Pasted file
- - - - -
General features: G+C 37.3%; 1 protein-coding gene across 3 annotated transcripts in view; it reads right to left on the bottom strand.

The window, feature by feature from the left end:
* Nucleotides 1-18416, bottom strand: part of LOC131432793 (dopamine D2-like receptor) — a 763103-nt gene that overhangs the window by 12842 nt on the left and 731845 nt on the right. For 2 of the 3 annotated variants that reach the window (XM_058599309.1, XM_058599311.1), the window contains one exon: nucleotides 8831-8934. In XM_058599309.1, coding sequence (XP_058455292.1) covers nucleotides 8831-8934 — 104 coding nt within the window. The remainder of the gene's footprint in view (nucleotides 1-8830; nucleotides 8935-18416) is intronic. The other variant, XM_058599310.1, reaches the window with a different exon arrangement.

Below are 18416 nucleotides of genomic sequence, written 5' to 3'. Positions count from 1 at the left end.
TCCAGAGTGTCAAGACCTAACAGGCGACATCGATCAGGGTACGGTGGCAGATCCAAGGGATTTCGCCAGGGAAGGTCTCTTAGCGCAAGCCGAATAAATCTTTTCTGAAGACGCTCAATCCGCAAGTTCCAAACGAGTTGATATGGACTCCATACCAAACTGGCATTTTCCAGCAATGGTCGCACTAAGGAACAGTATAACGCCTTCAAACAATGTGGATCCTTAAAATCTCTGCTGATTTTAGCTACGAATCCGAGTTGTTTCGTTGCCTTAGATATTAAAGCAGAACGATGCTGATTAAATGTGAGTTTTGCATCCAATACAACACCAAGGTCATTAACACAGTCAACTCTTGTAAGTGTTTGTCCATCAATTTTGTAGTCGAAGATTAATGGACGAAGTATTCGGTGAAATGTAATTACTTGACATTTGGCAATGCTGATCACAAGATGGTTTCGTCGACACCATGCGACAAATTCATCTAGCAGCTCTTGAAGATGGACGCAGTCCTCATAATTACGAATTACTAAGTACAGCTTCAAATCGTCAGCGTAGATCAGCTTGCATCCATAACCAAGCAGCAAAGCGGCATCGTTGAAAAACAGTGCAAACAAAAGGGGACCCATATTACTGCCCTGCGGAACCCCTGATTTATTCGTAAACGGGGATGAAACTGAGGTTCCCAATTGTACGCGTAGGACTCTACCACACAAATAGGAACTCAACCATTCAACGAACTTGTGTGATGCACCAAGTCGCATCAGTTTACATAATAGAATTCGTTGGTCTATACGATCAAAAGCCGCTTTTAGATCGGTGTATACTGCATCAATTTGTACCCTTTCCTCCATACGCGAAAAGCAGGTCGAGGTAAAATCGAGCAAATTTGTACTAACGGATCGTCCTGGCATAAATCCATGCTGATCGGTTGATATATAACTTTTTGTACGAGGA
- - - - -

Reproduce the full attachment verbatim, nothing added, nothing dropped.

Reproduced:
General features: G+C 37.3%; 1 protein-coding gene across 3 annotated transcripts in view; it reads right to left on the bottom strand.

The window, feature by feature from the left end:
* Nucleotides 1-18416, bottom strand: part of LOC131432793 (dopamine D2-like receptor) — a 763103-nt gene that overhangs the window by 12842 nt on the left and 731845 nt on the right. For 2 of the 3 annotated variants that reach the window (XM_058599309.1, XM_058599311.1), the window contains one exon: nucleotides 8831-8934. In XM_058599309.1, coding sequence (XP_058455292.1) covers nucleotides 8831-8934 — 104 coding nt within the window. The remainder of the gene's footprint in view (nucleotides 1-8830; nucleotides 8935-18416) is intronic. The other variant, XM_058599310.1, reaches the window with a different exon arrangement.

Below are 18416 nucleotides of genomic sequence, written 5' to 3'. Positions count from 1 at the left end.
TCCAGAGTGTCAAGACCTAACAGGCGACATCGATCAGGGTACGGTGGCAGATCCAAGGGATTTCGCCAGGGAAGGTCTCTTAGCGCAAGCCGAATAAATCTTTTCTGAAGACGCTCAATCCGCAAGTTCCAAACGAGTTGATATGGACTCCATACCAAACTGGCATTTTCCAGCAATGGTCGCACTAAGGAACAGTATAACGCCTTCAAACAATGTGGATCCTTAAAATCTCTGCTGATTTTAGCTACGAATCCGAGTTGTTTCGTTGCCTTAGATATTAAAGCAGAACGATGCTGATTAAATGTGAGTTTTGCATCCAATACAACACCAAGGTCATTAACACAGTCAACTCTTGTAAGTGTTTGTCCATCAATTTTGTAGTCGAAGATTAATGGACGAAGTATTCGGTGAAATGTAATTACTTGACATTTGGCAATGCTGATCACAAGATGGTTTCGTCGACACCATGCGACAAATTCATCTAGCAGCTCTTGAAGATGGACGCAGTCCTCATAATTACGAATTACTAAGTACAGCTTCAAATCGTCAGCGTAGATCAGCTTGCATCCATAACCAAGCAGCAAAGCGGCATCGTTGAAAAACAGTGCAAACAAAAGGGGACCCATATTACTGCCCTGCGGAACCCCTGATTTATTCGTAAACGGGGATGAAACTGAGGTTCCCAATTGTACGCGTAGGACTCTACCACACAAATAGGAACTCAACCATTCAACGAACTTGTGTGATGCACCAAGTCGCATCAGTTTACATAATAGAATTCGTTGGTCTATACGATCAAAAGCCGCTTTTAGATCGGTGTATACTGCATCAATTTGTACCCTTTCCTCCATACGCGAAAAGCAGGTCGAGGTAAAATCGAGCAAATTTGTACTAACGGATCGTCCTGGCATAAATCCATGCTGATCGGTTGATATATAACTTTTTGTACGAGGA